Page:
Nine Reasons the Miami Heat Weren't "Bubble Frauds"

"Bubble frauds"? Not so fast.
"Bubble frauds"? Not so fast. Photo by Michael Reaves/Getty
Bubble frauds.

By now, you've heard the haters and naysayers use the term to diminish the Miami Heat's incredible NBA Finals run last season. The cries that Miami's Eastern Conference title has an asterisk next to it only grew louder as the Heat's season ended this past weekend with a whimper via a first-round sweep at the hands of the Milwaukee Bucks.

The narrative after Miami's poor playoff performance is that it serves as further proof that the pandemic gave the Heat an advantage. But here in Miami? We say nice try. We say it's a good thing everyone recently panic-bought gasoline, because they'll need it to keep that excuse machine running all summer.

The Miami Heat were never, are not, and have never been bubble frauds. It's a mean thing to say, and it's flat-out wrong. Here's why.
The Heat had an advantage in the bubble. It's legitimately confusing that other teams and their fans are openly admitting the Miami Heat had an advantage in a neutral environment. I don't think this means what you think it means.

So let's get this straight: The Bucks weren't as mentally tough, well-coached, or comfortable as the Heat was living in a hotel without their families for a month? Wow, you got us.
Other bubble-successful teams have struggled, too. For some reason, the Heat has been singled out as the only team that benefited from the Orlando bubble. Nobody seems to be calling the Boston Celtics — the team Miami beat to go to the Finals — frauds. They've been eliminated. Same goes for the Lakers, the team that beat Miami in the Finals to win a championship and is currently in a dogfight to make it out of the first round.

If you're going to call the Miami Heat "bubble guppies," call everyone that. It's hurtful and wrong. It's funny but mean!
All the teams involved are completely different. In an experiment, there must be constants and variables. If people want to assume the variable that made the Miami Heat a better team was the bubble, they would need to see that exact-same team play the exact-same teams they played. We don't have that here. That's not how any of this works.

What we did have was a completely different Milwaukee Bucks team and a Heat roster that was roughly 50 percent different from last season. Comparing what happened in the past to what happened last week makes no sense.
Three of Miami's best players had COVID entering the bubble. It's easy to forget because they proceeded to kick everyone's asses in Orlando, but Kendrick Nunn, Tyler Herro, and Bam Adebayo all had been recovering from COVID-19 before entering the bubble. Kendrick Nunn, in particular, hurt. He was Miami's starting point guard and never really recovered or was himself.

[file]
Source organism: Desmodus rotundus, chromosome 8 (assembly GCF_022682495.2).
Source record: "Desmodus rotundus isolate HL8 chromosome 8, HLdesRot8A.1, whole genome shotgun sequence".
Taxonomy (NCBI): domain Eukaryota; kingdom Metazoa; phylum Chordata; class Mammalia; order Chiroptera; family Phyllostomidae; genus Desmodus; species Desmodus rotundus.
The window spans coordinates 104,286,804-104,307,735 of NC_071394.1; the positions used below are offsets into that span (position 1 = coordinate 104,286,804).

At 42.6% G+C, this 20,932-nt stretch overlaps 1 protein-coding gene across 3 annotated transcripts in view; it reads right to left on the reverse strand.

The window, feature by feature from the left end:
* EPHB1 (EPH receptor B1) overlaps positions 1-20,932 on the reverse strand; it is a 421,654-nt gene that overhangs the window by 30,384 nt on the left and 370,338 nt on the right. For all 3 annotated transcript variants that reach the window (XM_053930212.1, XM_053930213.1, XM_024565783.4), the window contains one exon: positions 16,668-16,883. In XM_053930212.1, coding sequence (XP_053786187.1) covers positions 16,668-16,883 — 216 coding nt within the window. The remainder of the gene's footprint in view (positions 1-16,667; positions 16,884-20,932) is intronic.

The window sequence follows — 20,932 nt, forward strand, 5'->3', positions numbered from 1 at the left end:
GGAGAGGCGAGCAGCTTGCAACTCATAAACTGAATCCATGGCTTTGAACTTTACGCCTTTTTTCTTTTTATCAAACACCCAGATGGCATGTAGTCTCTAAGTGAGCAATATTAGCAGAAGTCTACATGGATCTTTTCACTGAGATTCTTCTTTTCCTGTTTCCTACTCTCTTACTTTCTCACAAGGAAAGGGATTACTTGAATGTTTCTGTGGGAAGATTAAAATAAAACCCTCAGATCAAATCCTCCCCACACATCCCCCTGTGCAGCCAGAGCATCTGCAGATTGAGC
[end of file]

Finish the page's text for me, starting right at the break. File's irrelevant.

Oh, your team had a hard time with the hotel food? Did they get COVID?! You sound like a baby!
'The environment was different." Celtics guard Jayson Tatum says things were different in the bubble. The environment was different. People who "don't usually play that way" played differently.

Welcome to the NBA playoffs, I guess? That's literally what happens in the playoffs every year. Role-players often make the difference. History is littered with NBA champions that had guys like Tyler Herro get hot at the right time.

Someone call the wambulance for Tatum.
COVID messed with this season more than the last. If there's a season that should ever have an asterisk on it, it should be this one. At least in the bubble, everyone was well-rested and at relatively full strength.

This year, the Heat was hit especially hard by COVID protocols. Half the roster missed time. The Heat never really had a chance to get going.
The elephant in the room. Out of pure greed, the NBA decided it needed to start this season roughly two months after play in the bubble concluded. That meant teams like the Atlanta Hawks, which last played a game in March 2020, were facing teams like the Heat, which played into mid-October.

That's bullcrap. The Hawks players could have made a baby in the time their bodies rested. The Heat didn't even have a long enough offseason to binge-watch Game of Thrones. And we're supposed to sit here and pretend all teams were created equal this year.
Miami had no business being a six seed. Part of the reason Heat players are at home sitting on their couches right now instead of fighting for another NBA title is they finished as the sixth seed in the East, which meant they had to play the Milwaukee Bucks in the first round. The biggest reason Miami was a six seed and not a three seed is the fact that Jimmy Butler missed time with injuries and COVID. With him, Miami was one of the best teams in the NBA.

If Miami wasn't recovering from a short offseason and dealing with COVID issues, it would have likely played the Knicks or the Hawks in the first round. The Heat would have been favorites against either of those teams.
Every season is its own season. In the end, the biggest reason the 2021 Miami Heat can't be responsible for matching the successes of the 2020 Miami Heat is because this isn't the 2020 team. This is a different team playing under different circumstances, and even in a normal season, past successes mean nothing moving forward.

Miami's season had a poor, and unlucky, ending. That doesn't mean last season is null and void. And it definitely doesn't mean the Heat would have never been successful without a pandemic. 
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Ryan Yousefi is a freelance writer for Miami New Times, a lover of sports, and an expert consumer of craft beer and pho. Hanley Ramirez once stole a baseball from him and to this day still owes him $10.
Contact: Ryan Yousefi